Bridge extra-info descriptors follow the same format as relay extra-info descriptors, except for the sanitizing steps described above. The format has changed over time to accomodate changes to the sanitizing process, with earlier versions being:

The tarballs in archive contain all bridge descriptors of a given month, not just extra-info descriptors. These tarballs contain one descriptor per file, whereas the files in recent contain all descriptors collected in an hour concatenated into a single file to reduce the number of files.

BridgeDB's bridge pool assignments #

The bridge distribution service BridgeDB publishes bridge pool assignments describing which bridges it has assigned to which distribution pool. BridgeDB receives bridge network statuses from the bridge authority, assigns these bridges to persistent distribution rings, and hands them out to bridge users. BridgeDB periodically dumps the list of running bridges with information about the rings, subrings, and file buckets to which they are assigned to a local file. The sanitized versions of these lists containing SHA-1 hashes of bridge fingerprints instead of the original fingerprints are available for statistical analysis.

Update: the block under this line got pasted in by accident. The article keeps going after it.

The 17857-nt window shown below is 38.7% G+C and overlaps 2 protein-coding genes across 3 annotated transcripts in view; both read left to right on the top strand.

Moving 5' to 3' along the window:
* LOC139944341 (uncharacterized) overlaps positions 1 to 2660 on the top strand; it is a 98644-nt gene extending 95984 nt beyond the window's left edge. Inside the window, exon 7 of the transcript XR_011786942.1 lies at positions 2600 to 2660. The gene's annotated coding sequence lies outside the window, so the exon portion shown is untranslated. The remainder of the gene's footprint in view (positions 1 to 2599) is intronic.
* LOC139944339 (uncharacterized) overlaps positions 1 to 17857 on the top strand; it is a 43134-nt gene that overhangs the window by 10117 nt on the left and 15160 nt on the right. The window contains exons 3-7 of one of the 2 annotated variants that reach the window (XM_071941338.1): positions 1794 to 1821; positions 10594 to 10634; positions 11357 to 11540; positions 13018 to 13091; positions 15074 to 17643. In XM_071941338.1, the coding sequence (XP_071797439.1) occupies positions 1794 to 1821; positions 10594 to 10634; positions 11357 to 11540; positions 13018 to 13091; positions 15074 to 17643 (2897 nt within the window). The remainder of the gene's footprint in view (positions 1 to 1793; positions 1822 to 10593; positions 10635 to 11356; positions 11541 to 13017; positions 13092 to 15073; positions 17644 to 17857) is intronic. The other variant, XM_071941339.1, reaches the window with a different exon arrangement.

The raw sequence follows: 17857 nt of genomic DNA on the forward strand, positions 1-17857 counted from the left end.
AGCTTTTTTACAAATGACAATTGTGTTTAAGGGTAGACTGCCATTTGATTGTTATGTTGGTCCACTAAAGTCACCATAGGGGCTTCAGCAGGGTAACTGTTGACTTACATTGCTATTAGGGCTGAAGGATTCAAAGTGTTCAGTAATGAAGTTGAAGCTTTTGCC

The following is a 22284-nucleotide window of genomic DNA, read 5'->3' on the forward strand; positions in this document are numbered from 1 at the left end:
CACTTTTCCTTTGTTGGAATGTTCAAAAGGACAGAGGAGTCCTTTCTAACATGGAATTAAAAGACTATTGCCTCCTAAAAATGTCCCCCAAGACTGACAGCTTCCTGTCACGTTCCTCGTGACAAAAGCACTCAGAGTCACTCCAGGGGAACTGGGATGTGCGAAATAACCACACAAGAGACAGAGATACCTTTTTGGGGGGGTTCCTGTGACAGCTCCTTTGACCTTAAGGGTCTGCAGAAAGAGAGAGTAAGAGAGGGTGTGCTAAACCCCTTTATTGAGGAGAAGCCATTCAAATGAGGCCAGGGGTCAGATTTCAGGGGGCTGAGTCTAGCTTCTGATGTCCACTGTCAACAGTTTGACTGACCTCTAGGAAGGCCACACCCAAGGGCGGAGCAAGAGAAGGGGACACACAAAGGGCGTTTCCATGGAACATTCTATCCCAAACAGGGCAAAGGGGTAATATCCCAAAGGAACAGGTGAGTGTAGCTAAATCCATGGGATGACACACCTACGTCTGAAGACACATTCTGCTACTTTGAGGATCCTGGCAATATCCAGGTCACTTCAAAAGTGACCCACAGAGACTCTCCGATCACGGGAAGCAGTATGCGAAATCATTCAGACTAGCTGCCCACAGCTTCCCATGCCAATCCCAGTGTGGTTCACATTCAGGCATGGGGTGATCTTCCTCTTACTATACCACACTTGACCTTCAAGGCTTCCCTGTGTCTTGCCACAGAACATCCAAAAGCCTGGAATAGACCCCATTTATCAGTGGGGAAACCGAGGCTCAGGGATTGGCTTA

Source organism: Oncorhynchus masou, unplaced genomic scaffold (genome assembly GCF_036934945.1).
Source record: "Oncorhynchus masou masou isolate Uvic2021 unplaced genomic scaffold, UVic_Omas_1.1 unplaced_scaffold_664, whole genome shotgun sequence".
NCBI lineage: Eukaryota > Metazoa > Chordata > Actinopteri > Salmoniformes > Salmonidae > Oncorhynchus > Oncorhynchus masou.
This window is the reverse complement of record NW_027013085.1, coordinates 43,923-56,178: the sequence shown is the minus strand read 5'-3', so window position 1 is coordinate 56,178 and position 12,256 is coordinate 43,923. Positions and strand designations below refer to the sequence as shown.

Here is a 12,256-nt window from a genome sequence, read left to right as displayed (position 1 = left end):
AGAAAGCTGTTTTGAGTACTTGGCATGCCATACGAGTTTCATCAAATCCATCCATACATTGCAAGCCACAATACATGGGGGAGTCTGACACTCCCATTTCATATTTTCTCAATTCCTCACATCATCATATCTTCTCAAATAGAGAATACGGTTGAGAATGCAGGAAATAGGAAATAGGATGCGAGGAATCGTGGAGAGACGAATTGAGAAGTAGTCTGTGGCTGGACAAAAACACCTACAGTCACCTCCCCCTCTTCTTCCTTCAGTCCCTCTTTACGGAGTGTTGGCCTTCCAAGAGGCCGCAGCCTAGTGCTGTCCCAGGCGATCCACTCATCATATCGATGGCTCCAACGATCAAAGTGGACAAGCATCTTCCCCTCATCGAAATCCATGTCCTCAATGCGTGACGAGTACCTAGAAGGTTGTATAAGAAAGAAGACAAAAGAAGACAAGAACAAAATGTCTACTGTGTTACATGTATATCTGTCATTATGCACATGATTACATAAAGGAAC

Bridge pool assignments (archive) @type bridge-pool-assignment 1.0

The document below shows a BridgeDB pool assignment file from March 13, 2011. Every such file begins with a line containing the timestamp when BridgeDB wrote this file. Subsequent lines start with the SHA-1 hash of a bridge fingerprint, followed by ring, subring, and/or file bucket information. There are currently three distributor ring types in BridgeDB: